If you have a microwave, nuke the citrus for 30 seconds or so to try to dry out the wick a little bit. Alternatively, use a blow dryer, paper towel, oven, or etc. You don't want to cook the orange; you just want to make it easier to light the wick.
Step 5: Add the Vegetable Oil
Slowly fill each rind up to about 1/4" to 1/2" (0.6-1.3 cm) from the top of each wick. In other words, make sure a small portion of the wick is above the oil. This will be what you light in the next step.
Don't make it too long or the flame will be super tall and out of control. Don't make it too short or it'll get swamped by the oil and go out.
Alternatively, you can purchase and use a citrus-scented oil such as this one. If anyone knows how to make citrus-scented lamp oil, let us know.
Step 6: Light the Wicks
Be patient. It definitely took me multiple attempts to light the wicks, especially if they're not fully dry yet.
But keep at it and you'll get a small flame at first (pictured) which, if nurtured with bursts from your lighter, will come into its own.
You'll soon have a pair of amazingly beautiful oil lamps!
PS: After burning them for multiple hours, the orange peels dry and keep their shape indefinitely. As long as there's oil, they'll burn for days or weeks. I see no limit in survival situations (other than oil), and as for day-to-day use, they're easy to make, but using a dried one works well, too.
Step 7: Enjoy Your Mad Skillz
© 2012 Kate P
Tarrin Lupo from Peterborough NH on December 09, 2014:
The writer of this hub is a genius, I bet she is cute too.
Kate P (author) from The North Woods, USA on December 09, 2014:
Hi Joan. No oil residue seeps out the bottom of the candles. Also over time, the citrus hardens and the cells close off, making it even more watertight (or in this case, oil tight.) Hope that helps..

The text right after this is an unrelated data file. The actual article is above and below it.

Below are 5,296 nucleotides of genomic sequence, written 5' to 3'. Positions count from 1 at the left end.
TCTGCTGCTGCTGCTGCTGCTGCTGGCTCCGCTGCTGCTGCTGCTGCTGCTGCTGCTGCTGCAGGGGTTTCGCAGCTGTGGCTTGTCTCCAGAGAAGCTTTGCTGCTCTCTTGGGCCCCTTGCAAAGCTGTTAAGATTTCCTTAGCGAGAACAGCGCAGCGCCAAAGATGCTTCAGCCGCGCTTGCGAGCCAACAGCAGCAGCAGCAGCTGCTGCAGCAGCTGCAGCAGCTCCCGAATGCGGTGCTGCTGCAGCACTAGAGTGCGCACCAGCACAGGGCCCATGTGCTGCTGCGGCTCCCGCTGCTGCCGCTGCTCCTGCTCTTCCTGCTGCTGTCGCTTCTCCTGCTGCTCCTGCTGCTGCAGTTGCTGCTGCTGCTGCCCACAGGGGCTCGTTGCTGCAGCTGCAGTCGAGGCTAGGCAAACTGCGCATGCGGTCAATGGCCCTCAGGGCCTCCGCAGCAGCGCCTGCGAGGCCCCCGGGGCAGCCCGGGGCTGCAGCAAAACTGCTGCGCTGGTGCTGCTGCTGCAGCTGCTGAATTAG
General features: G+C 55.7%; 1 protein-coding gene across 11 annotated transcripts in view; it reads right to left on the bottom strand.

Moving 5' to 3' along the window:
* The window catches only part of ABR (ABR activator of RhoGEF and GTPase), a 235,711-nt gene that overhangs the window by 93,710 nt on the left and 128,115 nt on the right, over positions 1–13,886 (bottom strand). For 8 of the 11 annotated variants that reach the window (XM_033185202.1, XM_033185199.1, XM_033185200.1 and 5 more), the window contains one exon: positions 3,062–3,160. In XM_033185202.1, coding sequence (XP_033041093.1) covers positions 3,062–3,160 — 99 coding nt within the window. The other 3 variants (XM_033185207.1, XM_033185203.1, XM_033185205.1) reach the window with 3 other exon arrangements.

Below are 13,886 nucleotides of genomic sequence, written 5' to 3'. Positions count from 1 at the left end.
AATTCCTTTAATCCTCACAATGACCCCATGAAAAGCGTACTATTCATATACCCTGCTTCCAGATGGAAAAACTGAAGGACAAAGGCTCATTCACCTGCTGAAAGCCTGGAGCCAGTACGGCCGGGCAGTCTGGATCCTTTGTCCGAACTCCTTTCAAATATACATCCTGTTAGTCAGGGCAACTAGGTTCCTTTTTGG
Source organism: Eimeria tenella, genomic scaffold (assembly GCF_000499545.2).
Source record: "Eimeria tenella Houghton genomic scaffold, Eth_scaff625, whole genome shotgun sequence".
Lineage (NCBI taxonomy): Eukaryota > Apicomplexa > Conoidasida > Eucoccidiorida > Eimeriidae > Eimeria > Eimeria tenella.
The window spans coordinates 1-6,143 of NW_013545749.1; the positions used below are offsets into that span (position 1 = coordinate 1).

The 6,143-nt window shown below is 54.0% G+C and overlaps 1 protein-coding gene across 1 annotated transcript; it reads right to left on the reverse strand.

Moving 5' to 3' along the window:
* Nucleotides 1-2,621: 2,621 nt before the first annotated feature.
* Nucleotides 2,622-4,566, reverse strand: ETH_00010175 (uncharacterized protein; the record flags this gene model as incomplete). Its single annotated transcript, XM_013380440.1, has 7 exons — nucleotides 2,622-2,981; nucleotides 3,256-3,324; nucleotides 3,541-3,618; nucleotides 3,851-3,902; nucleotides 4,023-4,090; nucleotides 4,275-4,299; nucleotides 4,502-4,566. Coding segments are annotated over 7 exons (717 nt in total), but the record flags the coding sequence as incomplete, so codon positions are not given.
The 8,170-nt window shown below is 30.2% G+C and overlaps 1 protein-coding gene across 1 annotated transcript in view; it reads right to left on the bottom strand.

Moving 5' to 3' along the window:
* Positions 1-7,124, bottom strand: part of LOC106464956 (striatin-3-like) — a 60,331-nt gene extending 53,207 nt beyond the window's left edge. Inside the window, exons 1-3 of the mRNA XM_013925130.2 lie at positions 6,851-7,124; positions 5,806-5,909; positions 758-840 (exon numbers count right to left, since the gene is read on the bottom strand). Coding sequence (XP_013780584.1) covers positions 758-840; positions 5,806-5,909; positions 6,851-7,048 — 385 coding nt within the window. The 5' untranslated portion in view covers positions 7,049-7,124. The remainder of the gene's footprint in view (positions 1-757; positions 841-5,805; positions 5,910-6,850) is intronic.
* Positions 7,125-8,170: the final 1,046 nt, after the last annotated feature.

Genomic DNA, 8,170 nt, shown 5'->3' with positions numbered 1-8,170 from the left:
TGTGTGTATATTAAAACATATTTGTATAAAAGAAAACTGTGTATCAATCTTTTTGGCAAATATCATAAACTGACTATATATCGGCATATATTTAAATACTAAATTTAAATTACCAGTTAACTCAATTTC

Joan Miculob on December 08, 2014:
Does it leave a little oil leak?
virthi on January 30, 2014:
This is so interesting and looks awesome..
lesliebyars on January 18, 2014:
I voted up and awesome and will share on pinterest as well. Great idea.
Cynthia Zirkwitz from Vancouver Island, Canada on January 18, 2014:
such a cool idea-- everyone loves this!
Tarrin Lupo from Peterborough NH on January 17, 2014:
I love this. awesome.
Kate P (author) from The North Woods, USA on December 15, 2013:
Thanks for all the comments and great new ideas!
@TeVa, I still haven't tried floating them in water, maybe over Christmas break.
@Sehnonimo, I haven't had a problem with them tipping over.. they have always stood upright. I assume though that, before adding oil, you could push the rinds onto a flat surface to make them stay. Hope that works!
Sehnonimo from San Bruno, CA on November 24, 2013:
That is very creative and awesome! I would never have an open flame in my apartment, though - cats and all. The only time we use flames is when we make fondue, and that's a very delicate situation!!
I was wondering what you do to make sure the orange peels don't tilt and cause everything to spill. Have you had this problem, or did I miss a step that mentioned you propping them up?
Thanks for an informative and creative hub!
Prithima Sharma from Delhi, India on November 24, 2013:
oh perfect, informative hub
Sandra on December 26, 2012:
What a lovely, creative idea!
I'm going to try this one day soon.
Thank you for sharing :)
TeVa on December 07, 2012:
Has someone tried it on water? Do they float?
Many thanks for this step by step explanation :)
srk on December 03, 2012:
i really like your lamp its really easy to make and i really wanna try 2 make at home .. http://www.almondzhotel.com
Natasha from Hawaii on October 30, 2012: